My daughter and I loved Kathryn Otoshi’s book about bullying, One. So when we saw that the library also had her book Zero, we thought we’d read it, too. I think I liked Zero even better than One because its message is about accepting yourself the way you are and how everyone is important, everyone can be a part of something even if you think otherwise.
The number Zero is big and round, but she feels empty inside because there is a hole right in the middle of her. She wants to count with the numbers—which, by the way, are the same colors from the previous book, making this one an effective sequel!—but since she thinks she’s not worth anything she can’t have fun counting with the rest of the numbers. She especially wants to be like number One, who looks bold and solid with strong strokes of color and corners rather than the roundness that Zero has.
Zero even tries to be something she’s not in order to count. She tries to change herself into a One, then an Eight and a Nine, but of course, it doesn’t work. She desperately wants to be anything other than herself and it just rings so true of so many children who want to be someone else.
Then she actually tries to impress the rest of the numbers, thinking that will help—and who hasn’t been there? Instead of impressing them with her speed, of course she runs right into them, which only makes her sadder. She feels like she is worth nothing.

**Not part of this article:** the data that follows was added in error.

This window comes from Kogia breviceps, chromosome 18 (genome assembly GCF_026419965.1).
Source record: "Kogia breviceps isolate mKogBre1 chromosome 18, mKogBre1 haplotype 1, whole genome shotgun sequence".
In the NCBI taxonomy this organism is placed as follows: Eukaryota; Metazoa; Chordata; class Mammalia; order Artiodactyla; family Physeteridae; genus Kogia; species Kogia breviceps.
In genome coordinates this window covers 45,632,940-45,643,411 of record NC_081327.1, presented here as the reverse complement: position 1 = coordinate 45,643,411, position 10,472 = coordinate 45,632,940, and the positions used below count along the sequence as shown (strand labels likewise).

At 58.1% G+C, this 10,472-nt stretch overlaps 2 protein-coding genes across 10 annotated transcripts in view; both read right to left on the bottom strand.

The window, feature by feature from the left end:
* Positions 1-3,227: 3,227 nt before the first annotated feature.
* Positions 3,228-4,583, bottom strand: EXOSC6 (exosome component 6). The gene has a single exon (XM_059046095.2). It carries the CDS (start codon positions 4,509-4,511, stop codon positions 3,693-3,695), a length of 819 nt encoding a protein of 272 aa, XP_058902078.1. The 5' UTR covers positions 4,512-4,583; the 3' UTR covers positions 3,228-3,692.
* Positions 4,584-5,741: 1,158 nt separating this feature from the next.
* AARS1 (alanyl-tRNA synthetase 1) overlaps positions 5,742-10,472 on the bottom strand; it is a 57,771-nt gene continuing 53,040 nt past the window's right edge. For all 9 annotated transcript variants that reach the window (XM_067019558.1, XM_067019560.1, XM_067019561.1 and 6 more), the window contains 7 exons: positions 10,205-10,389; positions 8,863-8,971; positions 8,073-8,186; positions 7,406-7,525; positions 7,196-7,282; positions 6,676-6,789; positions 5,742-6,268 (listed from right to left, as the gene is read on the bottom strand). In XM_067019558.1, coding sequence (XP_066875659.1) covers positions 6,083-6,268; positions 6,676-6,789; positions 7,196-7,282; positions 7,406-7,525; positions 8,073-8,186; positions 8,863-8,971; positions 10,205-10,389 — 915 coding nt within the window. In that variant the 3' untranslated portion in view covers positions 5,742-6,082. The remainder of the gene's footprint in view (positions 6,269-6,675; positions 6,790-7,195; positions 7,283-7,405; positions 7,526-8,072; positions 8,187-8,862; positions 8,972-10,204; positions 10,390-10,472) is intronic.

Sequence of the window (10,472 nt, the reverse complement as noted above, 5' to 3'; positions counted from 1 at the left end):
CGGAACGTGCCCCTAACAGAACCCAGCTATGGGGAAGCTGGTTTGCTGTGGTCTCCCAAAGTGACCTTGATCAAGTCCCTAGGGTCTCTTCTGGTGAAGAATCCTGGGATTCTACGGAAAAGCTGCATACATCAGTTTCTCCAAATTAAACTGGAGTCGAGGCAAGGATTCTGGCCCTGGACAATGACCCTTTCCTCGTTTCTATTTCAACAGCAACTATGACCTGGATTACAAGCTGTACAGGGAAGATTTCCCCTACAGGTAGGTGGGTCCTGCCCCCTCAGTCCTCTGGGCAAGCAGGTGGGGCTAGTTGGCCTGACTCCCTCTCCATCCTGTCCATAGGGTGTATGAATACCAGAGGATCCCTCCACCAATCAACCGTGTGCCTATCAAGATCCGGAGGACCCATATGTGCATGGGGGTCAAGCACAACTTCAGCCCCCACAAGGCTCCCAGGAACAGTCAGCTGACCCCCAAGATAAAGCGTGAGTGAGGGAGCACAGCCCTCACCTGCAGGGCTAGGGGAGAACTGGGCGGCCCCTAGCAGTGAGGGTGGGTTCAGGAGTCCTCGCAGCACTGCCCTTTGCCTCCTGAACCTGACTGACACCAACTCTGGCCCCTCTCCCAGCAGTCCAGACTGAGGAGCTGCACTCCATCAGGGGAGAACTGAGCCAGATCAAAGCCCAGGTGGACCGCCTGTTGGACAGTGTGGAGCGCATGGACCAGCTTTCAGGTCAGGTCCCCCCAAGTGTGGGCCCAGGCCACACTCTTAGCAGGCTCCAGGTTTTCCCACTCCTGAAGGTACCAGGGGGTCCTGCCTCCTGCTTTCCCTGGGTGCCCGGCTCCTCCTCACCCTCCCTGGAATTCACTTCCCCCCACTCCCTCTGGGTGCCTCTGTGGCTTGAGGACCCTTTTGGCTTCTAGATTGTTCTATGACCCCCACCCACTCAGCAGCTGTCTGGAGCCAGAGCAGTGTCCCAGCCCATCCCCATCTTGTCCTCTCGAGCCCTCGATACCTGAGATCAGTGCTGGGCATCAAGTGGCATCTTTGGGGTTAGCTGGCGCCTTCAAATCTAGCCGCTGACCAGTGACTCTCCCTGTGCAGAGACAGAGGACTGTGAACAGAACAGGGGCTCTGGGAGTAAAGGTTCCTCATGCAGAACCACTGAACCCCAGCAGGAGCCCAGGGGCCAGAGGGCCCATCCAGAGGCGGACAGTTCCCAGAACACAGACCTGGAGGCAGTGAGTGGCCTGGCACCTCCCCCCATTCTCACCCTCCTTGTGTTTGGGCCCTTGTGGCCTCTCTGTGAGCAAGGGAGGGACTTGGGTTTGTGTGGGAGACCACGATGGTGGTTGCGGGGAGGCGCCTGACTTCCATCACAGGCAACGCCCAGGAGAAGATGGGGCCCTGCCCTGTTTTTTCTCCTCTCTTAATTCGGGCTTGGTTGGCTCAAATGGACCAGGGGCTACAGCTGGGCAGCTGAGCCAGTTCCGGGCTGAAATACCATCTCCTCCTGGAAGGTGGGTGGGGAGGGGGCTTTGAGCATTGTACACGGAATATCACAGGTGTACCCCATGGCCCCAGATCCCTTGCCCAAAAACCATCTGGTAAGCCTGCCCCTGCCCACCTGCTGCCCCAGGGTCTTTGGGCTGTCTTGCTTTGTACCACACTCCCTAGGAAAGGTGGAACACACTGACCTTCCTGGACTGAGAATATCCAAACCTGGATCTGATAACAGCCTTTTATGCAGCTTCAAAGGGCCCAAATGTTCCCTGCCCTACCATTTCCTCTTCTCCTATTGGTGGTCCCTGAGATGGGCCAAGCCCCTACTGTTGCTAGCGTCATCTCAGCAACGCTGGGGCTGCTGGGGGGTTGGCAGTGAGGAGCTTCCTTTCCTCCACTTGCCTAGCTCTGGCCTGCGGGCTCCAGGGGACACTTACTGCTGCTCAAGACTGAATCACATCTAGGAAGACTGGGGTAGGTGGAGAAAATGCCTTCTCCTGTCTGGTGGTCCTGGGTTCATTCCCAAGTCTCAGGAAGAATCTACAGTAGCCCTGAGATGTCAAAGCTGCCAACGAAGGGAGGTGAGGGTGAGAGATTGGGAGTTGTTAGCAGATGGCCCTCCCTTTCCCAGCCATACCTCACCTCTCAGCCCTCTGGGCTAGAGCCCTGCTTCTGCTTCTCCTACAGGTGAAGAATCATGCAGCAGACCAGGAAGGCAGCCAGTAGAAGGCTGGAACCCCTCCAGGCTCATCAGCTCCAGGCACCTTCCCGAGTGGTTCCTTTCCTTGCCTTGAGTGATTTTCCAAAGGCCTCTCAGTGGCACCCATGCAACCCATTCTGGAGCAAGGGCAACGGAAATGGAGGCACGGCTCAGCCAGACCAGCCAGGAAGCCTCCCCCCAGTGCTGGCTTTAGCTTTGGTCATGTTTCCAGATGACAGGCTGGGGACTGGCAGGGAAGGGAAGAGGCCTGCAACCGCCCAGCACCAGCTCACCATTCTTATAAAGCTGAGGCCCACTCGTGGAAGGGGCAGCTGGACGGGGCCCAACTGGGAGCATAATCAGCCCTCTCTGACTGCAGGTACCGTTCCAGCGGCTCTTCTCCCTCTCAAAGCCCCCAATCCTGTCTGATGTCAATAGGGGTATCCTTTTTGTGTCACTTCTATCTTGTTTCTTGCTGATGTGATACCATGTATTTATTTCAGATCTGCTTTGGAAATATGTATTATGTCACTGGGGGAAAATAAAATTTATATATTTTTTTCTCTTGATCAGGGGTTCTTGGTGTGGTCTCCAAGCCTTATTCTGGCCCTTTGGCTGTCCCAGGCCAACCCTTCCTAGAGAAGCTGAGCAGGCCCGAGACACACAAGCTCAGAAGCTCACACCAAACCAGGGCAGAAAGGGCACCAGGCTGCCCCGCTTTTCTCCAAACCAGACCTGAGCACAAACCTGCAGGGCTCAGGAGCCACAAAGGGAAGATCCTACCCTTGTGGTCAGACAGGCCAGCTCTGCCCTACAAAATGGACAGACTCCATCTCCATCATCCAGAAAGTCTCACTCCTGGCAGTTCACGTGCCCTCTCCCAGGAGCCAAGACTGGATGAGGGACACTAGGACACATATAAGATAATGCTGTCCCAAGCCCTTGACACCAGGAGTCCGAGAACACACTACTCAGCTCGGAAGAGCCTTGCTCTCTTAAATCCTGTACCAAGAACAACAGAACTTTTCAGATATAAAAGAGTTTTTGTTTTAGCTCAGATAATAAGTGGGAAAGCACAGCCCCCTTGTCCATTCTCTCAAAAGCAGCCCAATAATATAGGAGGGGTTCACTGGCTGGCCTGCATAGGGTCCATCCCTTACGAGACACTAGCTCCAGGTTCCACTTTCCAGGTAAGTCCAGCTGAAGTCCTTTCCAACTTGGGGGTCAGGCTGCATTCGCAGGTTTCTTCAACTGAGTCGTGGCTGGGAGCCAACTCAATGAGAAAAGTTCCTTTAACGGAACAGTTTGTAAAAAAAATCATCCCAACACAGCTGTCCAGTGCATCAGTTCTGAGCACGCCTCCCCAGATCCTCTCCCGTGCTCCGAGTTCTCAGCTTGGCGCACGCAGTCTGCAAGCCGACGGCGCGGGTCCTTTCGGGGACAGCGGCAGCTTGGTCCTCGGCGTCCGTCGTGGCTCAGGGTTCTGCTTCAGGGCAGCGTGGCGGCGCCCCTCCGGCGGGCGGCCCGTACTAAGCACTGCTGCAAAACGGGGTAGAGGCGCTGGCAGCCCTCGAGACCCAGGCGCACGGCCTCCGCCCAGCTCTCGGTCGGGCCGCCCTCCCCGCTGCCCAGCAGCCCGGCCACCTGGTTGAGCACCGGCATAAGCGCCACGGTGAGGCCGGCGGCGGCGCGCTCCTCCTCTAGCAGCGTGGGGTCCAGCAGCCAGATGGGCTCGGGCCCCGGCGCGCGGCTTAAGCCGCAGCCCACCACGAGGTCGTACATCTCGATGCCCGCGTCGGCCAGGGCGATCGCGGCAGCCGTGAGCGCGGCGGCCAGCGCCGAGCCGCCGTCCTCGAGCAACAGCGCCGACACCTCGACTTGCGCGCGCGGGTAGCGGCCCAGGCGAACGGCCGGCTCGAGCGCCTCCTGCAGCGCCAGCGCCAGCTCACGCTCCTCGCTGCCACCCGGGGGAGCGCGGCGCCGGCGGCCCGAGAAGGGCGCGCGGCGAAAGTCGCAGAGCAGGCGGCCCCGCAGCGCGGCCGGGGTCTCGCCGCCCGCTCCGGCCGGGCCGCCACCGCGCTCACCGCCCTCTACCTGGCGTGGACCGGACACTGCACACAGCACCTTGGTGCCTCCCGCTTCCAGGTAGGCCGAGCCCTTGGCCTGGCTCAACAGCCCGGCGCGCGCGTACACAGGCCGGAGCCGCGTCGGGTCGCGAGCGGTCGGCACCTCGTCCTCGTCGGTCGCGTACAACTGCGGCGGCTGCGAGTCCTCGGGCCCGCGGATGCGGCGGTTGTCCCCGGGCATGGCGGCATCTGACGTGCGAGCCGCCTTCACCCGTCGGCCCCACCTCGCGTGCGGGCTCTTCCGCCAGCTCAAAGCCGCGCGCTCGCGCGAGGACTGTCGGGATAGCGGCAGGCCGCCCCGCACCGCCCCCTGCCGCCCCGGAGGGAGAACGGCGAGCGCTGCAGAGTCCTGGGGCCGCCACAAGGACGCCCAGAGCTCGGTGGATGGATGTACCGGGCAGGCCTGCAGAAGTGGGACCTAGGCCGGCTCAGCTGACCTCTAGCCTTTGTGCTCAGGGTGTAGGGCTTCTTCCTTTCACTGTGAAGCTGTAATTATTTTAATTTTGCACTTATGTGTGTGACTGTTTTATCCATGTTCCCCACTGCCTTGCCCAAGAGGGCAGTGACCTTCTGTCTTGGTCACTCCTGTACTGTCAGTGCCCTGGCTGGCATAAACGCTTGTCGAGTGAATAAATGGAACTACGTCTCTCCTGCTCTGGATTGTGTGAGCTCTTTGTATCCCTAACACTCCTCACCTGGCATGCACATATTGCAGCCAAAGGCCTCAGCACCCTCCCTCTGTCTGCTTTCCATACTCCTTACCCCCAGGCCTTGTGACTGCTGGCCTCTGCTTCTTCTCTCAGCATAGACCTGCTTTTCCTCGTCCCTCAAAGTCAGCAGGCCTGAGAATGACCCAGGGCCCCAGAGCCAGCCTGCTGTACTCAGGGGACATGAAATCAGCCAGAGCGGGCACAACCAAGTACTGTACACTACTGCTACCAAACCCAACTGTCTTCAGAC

Then, as she professes she will never count or have value, Seven—the bully from the previous book!—tells her that every number has value and that it’s what’s inside that counts. Seven tells Zero to be open, and that she will find a way. As soon as Zero sees herself differently—as open rather than empty—she suddenly realizes her value. She stands next to the numbers and helps them count more by adding herself, saying, “If we help each other soar, we can count even more!”
Once again, Oteshi uses such simple yet delightful concepts to help children understand that each and every one of them has worth, has value—and sometimes we just need to look at things a little differently in order to really understand them. That’s actually a good lesson that adults could really use, too.